Police Scotland’s chief constable has said his force would be better to spend money on new technology than on employing more officers.
Phil Gormley said officer numbers were an “incomplete measure” and said gadgetry could be more useful in tackling crime.
Mr Gormley also backed calls for more low-level offences to be dealt with over the phone.
Asked if the police budget could be better spent on technology than staff, Mr Gormley said: “Yes, I think so.
“Is it better to have 20,000 police officers with rudimentary technology who have to keep coming back to police stations to input things and find out what’s going on, or would it be better to have 18,000 officers who have at their fingertips the ability to input incidents and crimes outwith the station and who can be sent information and intelligence? Obviously, it’s the latter.”
Figures published by the Scottish Government last month showed there were 17,242 full-time equivalent officers between April and June – the lowest number since the final three months of 2010.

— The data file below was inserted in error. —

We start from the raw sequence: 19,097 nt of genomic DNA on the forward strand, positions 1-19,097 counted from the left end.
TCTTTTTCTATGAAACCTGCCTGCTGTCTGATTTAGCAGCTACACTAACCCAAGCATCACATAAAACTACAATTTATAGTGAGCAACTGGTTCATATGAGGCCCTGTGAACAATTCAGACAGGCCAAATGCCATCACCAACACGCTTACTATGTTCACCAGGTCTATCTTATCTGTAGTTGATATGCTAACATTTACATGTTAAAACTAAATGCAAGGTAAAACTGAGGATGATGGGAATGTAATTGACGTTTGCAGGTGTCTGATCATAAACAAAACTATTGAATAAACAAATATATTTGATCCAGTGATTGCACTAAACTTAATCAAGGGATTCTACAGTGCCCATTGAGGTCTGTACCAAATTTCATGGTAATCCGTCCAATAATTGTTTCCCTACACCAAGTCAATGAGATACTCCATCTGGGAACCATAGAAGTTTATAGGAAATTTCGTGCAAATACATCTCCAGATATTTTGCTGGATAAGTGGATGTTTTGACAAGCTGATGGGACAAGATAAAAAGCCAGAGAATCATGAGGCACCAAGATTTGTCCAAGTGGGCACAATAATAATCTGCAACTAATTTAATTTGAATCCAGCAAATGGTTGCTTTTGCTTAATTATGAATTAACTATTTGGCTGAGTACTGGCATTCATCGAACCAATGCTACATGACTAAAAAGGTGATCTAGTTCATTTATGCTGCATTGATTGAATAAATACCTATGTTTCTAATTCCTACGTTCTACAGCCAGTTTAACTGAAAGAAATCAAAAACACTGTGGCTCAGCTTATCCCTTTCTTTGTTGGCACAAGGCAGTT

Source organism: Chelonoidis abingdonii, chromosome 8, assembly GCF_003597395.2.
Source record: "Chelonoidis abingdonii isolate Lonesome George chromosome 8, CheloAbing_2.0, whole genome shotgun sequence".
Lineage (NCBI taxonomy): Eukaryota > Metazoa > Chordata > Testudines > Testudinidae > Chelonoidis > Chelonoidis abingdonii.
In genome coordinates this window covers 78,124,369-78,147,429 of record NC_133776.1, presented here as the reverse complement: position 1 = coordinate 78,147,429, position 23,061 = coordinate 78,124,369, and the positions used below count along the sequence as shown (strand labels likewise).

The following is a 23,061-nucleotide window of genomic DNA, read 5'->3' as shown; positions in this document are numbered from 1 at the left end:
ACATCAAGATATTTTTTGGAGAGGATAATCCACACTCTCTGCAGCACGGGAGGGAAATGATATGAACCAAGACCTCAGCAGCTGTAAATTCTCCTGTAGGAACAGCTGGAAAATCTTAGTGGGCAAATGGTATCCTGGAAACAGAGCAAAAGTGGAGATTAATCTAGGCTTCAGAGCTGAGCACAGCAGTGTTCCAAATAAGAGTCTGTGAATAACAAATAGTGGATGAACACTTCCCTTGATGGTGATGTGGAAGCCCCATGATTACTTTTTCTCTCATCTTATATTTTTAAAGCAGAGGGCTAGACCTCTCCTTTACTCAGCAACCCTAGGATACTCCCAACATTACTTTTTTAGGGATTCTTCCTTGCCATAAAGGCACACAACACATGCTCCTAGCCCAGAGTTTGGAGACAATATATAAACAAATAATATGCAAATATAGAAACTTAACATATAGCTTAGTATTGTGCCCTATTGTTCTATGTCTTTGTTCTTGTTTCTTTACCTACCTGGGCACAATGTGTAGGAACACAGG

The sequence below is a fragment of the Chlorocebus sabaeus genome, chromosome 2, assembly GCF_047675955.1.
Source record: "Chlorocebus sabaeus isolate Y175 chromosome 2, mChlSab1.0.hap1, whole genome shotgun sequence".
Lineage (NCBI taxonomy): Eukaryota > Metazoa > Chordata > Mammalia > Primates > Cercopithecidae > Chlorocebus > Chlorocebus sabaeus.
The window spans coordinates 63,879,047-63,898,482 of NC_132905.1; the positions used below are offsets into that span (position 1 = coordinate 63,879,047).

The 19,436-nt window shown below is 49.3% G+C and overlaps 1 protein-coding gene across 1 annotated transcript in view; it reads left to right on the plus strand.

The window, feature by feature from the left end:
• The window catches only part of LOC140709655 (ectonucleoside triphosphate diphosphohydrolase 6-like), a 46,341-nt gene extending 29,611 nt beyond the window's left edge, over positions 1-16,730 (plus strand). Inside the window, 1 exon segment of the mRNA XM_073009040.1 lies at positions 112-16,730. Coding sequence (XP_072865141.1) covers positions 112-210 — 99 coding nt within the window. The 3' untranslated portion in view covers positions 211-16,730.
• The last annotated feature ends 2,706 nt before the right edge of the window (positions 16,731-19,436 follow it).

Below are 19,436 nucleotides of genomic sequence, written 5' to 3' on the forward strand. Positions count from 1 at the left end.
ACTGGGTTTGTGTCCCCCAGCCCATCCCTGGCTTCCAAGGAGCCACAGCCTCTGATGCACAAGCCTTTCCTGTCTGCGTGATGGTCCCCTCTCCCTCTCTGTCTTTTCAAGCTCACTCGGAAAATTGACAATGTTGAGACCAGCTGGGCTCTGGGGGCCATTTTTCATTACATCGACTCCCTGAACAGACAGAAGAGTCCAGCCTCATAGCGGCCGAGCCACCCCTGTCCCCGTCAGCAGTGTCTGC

Mr Gormley said: “We have a tendency to describe policing and measure its effectiveness by the number of officers and that is an incomplete measure.”
A report published by HMICS on Tuesday said resolving more cases such as vandalism and theft at the “first point of contact” would alleviate demand on the frontline and help address the huge growth in cyber-crime.
Asked about dealing with more low-level crime over the phone, Mr Gormley said: “It’s something we need to think very carefully about.
“It’s about an intelligent response where we’re not just mindlessly deploying [officers] irrespective of the crime. ”
Mr Gormley’s comments came amid calls for a review into Community Payback Order sentencing after it was claimed rapists and child sex offenders are avoiding jail.
He said there were “extraordinary” cases where prison was not the best punishment for sex offenders.
Asked if rapists should always be sent to prison, he said: “In the vast majority of cases I would agree, but you can see examples where although technically it is a rape, there are a whole range of contexts where [a community sentence] might be the appropriate disposal.
“I know I run the risk of sounding soft on crime but it’s one of those cases where we have to be sensitive and intelligent.”